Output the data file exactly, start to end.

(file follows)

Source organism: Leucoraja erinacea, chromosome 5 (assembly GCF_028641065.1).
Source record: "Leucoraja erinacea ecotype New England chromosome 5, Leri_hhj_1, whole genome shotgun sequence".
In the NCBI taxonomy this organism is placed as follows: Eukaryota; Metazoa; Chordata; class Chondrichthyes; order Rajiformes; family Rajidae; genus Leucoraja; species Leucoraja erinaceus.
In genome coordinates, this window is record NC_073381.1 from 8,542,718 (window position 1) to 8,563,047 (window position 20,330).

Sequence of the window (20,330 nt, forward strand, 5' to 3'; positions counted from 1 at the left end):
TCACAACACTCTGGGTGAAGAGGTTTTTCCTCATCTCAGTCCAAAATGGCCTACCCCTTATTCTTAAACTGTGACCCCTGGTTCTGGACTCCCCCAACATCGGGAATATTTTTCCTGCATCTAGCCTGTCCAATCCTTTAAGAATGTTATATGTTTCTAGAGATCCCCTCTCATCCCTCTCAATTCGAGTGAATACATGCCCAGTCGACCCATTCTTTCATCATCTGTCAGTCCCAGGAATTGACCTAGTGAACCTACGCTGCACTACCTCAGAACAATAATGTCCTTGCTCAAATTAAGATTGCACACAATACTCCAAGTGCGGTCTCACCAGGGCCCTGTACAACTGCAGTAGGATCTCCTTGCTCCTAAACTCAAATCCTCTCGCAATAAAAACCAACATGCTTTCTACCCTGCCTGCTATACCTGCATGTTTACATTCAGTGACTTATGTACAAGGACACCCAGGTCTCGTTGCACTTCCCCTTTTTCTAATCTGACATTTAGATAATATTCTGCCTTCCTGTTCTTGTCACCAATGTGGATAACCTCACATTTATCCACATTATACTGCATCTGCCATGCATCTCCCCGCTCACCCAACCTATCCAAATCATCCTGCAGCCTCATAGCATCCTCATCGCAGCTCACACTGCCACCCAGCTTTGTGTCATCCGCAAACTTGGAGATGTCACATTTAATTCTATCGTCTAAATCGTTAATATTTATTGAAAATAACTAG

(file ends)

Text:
Source organism: Leucoraja erinacea, chromosome 5 (assembly GCF_028641065.1).
Source record: "Leucoraja erinacea ecotype New England chromosome 5, Leri_hhj_1, whole genome shotgun sequence".
In the NCBI taxonomy this organism is placed as follows: Eukaryota; Metazoa; Chordata; class Chondrichthyes; order Rajiformes; family Rajidae; genus Leucoraja; species Leucoraja erinaceus.
In genome coordinates, this window is record NC_073381.1 from 8,542,718 (window position 1) to 8,563,047 (window position 20,330).

Sequence of the window (20,330 nt, forward strand, 5' to 3'; positions counted from 1 at the left end):
TCACAACACTCTGGGTGAAGAGGTTTTTCCTCATCTCAGTCCAAAATGGCCTACCCCTTATTCTTAAACTGTGACCCCTGGTTCTGGACTCCCCCAACATCGGGAATATTTTTCCTGCATCTAGCCTGTCCAATCCTTTAAGAATGTTATATGTTTCTAGAGATCCCCTCTCATCCCTCTCAATTCGAGTGAATACATGCCCAGTCGACCCATTCTTTCATCATCTGTCAGTCCCAGGAATTGACCTAGTGAACCTACGCTGCACTACCTCAGAACAATAATGTCCTTGCTCAAATTAAGATTGCACACAATACTCCAAGTGCGGTCTCACCAGGGCCCTGTACAACTGCAGTAGGATCTCCTTGCTCCTAAACTCAAATCCTCTCGCAATAAAAACCAACATGCTTTCTACCCTGCCTGCTATACCTGCATGTTTACATTCAGTGACTTATGTACAAGGACACCCAGGTCTCGTTGCACTTCCCCTTTTTCTAATCTGACATTTAGATAATATTCTGCCTTCCTGTTCTTGTCACCAATGTGGATAACCTCACATTTATCCACATTATACTGCATCTGCCATGCATCTCCCCGCTCACCCAACCTATCCAAATCATCCTGCAGCCTCATAGCATCCTCATCGCAGCTCACACTGCCACCCAGCTTTGTGTCATCCGCAAACTTGGAGATGTCACATTTAATTCTATCGTCTAAATCGTTAATATTTATTGAAAATAACTAG